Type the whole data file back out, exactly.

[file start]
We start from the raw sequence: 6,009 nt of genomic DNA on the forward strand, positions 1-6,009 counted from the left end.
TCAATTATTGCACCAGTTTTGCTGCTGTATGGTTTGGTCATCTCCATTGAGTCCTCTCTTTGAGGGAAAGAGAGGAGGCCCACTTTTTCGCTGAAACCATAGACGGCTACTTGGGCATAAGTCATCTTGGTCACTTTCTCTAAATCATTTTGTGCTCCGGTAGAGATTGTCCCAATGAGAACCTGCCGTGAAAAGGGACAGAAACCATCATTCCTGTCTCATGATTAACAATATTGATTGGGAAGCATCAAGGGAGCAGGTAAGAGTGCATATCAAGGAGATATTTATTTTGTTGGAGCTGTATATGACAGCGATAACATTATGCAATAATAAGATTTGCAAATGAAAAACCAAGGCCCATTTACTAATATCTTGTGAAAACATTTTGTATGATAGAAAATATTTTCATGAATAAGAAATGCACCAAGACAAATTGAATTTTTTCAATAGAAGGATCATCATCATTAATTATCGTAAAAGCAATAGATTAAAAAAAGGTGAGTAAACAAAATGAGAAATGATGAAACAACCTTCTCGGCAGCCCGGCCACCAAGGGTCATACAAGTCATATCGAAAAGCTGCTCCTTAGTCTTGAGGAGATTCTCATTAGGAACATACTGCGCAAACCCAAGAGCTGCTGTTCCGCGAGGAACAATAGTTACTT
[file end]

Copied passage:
We start from the raw sequence: 6,009 nt of genomic DNA on the forward strand, positions 1-6,009 counted from the left end.
TCAATTATTGCACCAGTTTTGCTGCTGTATGGTTTGGTCATCTCCATTGAGTCCTCTCTTTGAGGGAAAGAGAGGAGGCCCACTTTTTCGCTGAAACCATAGACGGCTACTTGGGCATAAGTCATCTTGGTCACTTTCTCTAAATCATTTTGTGCTCCGGTAGAGATTGTCCCAATGAGAACCTGCCGTGAAAAGGGACAGAAACCATCATTCCTGTCTCATGATTAACAATATTGATTGGGAAGCATCAAGGGAGCAGGTAAGAGTGCATATCAAGGAGATATTTATTTTGTTGGAGCTGTATATGACAGCGATAACATTATGCAATAATAAGATTTGCAAATGAAAAACCAAGGCCCATTTACTAATATCTTGTGAAAACATTTTGTATGATAGAAAATATTTTCATGAATAAGAAATGCACCAAGACAAATTGAATTTTTTCAATAGAAGGATCATCATCATTAATTATCGTAAAAGCAATAGATTAAAAAAAGGTGAGTAAACAAAATGAGAAATGATGAAACAACCTTCTCGGCAGCCCGGCCACCAAGGGTCATACAAGTCATATCGAAAAGCTGCTCCTTAGTCTTGAGGAGATTCTCATTAGGAACATACTGCGCAAACCCAAGAGCTGCTGTTCCGCGAGGAACAATAGTTACTT